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William Lane was an interesting man. Terribly racist and distrusting of the government, he created a place to rail against the establishment of the day.
For our second instalment in our series about weird and wonderful Australian history, I will have to take you to Paraguay… although it all started in Queensland, via Bristol, England. Confused? Let me explain.
In the early 1890s, a few nasty events were coming together. There was a massive drought throughout the country, followed by an economic depression. Half the banks collapsed, sending people broke, and unemployment left them hungry and without a roof over their heads. The great strikes at the wharves and in the shearing sheds had been lost, with dozens of union organisers sent to gaol, and police and soldiers pitted against the workers. In 1891, the idea of an Australian Labor Party was concocted, but it would be a while before it would have enough power to change anything for the Australian working poor. For the moment, class struggle seemed to reign, and everywhere people struggled to come up with alternatives to the status quo.
That same year, 72 striking shearers, all union members, set up the Alice River Co-operative Settlement in Barcaldine. They built a township with bark and slab huts, put down streets with names like Freedom Street and Union Street and started market gardens. Sort-of helped out by the Queensland government, who gazetted some land for them in 1892, they tried to become self-sufficient and run a new kind of community. The first crops perished in the drought and in the end the experiment failed. But that was only the start of the story.
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In 1885, a Bristol journalist called William Lane had migrated to Brisbane. Soon, he was writing for a number of Queensland newspapers, as well as getting more and more involved in the union movement. He started organising people to stand up to “the capitalists”, but was also slowly formulating an alternative to their miserable lives. To Lane, there were a few problems with Australia – or, to be frank, with most of the British Empire. The first was that a handful of people were in charge of the masses. That, he thought, could be fixed with a mixture of socialism and anarchism, finally culminating in a communist paradise. Another problem was with money and how it was distributed. For that, Lane advocated the idea of the Single Tax, a 17th century concept which said that economic value derived from land, including natural resources, should belong to the people and be paid to them equally. Lastly, and most importantly to William Lane, was the issue of colour.
In 1886, he described Brisbane’s Chinatown as a place where he “wanted to kick the lamp over and burn down this joint and all the other joints and with it every one of these yellow devils who, with mask-like faces and fawning guise and patient, plodding ways and superb organisation, have come here and rooted themselves here and brought with them all their virtues and all their vices, and who threaten us with this frightful habit which will wreck the manliness of our men and the womanliness of our women, and will bury our nationality in a deadly slough of sloth and deceit, and filth and immoralities, from which the vigorous white man now shrinks in horror.”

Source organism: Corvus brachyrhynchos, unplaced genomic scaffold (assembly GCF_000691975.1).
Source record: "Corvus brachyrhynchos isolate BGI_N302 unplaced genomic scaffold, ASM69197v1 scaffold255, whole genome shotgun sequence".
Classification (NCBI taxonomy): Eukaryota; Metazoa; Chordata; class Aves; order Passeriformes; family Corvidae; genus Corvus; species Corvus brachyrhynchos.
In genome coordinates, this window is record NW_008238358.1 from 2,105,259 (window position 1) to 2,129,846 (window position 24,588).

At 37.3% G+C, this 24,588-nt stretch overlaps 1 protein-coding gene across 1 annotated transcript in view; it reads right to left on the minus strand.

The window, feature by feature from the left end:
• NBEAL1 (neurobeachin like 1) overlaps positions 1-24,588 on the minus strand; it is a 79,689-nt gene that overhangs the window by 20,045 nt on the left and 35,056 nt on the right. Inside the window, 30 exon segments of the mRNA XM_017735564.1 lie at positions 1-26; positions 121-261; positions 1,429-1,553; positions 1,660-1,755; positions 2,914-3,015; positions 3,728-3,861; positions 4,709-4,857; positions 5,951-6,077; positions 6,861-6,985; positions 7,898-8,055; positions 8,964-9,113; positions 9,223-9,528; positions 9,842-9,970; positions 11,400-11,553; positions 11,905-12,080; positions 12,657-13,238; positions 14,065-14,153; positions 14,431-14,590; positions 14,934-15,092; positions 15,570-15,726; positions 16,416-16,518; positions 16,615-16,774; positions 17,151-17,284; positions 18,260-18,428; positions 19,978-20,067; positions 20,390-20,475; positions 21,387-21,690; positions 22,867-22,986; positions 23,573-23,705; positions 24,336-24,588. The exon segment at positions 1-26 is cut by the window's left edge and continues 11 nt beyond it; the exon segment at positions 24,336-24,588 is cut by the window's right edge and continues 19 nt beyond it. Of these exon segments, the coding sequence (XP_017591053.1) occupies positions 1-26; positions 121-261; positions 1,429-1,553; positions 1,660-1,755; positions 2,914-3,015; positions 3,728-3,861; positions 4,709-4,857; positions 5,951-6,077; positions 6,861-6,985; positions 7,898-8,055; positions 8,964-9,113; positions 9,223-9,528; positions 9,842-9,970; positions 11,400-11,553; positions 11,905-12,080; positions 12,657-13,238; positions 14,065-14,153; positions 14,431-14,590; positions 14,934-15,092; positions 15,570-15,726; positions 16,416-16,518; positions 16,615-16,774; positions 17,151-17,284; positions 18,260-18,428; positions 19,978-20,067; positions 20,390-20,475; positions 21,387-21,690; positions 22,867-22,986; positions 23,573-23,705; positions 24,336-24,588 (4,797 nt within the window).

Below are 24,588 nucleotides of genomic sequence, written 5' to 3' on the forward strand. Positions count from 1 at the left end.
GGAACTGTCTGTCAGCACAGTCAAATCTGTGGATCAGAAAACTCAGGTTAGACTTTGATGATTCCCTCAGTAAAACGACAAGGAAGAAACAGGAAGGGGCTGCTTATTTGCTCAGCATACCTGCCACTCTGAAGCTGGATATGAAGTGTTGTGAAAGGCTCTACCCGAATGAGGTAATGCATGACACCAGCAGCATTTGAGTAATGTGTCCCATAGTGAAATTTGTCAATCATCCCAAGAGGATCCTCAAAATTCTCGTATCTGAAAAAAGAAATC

William Lane was not the only racist at the time. Most of Australia was, and especially the unions had a fear and hatred of everything that wasn’t white. What they called “coloured labour” didn’t mind working for less money than their members, they dreaded. And especially the Chinese were considered a moral threat to a Christian nation, as well as people, men, who were going to take “our women” and make mixed-race babies, who would be infected with horrible diseases that would wipe out the white population. In 1887, Lane published a book called White or Yellow – A Story of the Race War of A.D. 1908, that predicted a take-over of Australia by a conglomerate of Chinese and Australian mining millionaires. That, of course, had to be prevented at all cost. So in William Lane’s idea of an idealised society, non-white people had to be banned. This is how, in 1892, he came up with the New Australia Movement. Aim number one of the new organisation was the foundation of a new colony called New Australia, somewhere with “an Aryan climate… imbued with sound social ideas, including the ideas of simplicity and art.” It would be a place that “would set such an example… that world-wide revolution would speedily be brought about.” Rules of the new colony were: preservation of the colour-line, teetotalism, communism, life marriage and a society based on “the brotherhood of English-speaking whites.” It would be “genuinely democratic and co-operating”, with “all labour in common for the common good”, which would “render it impossible for one to tyrannise over another.” It was everybody’s “first duty to be the well-being of all” and help others find “comfort, happiness, intelligence and orderliness.”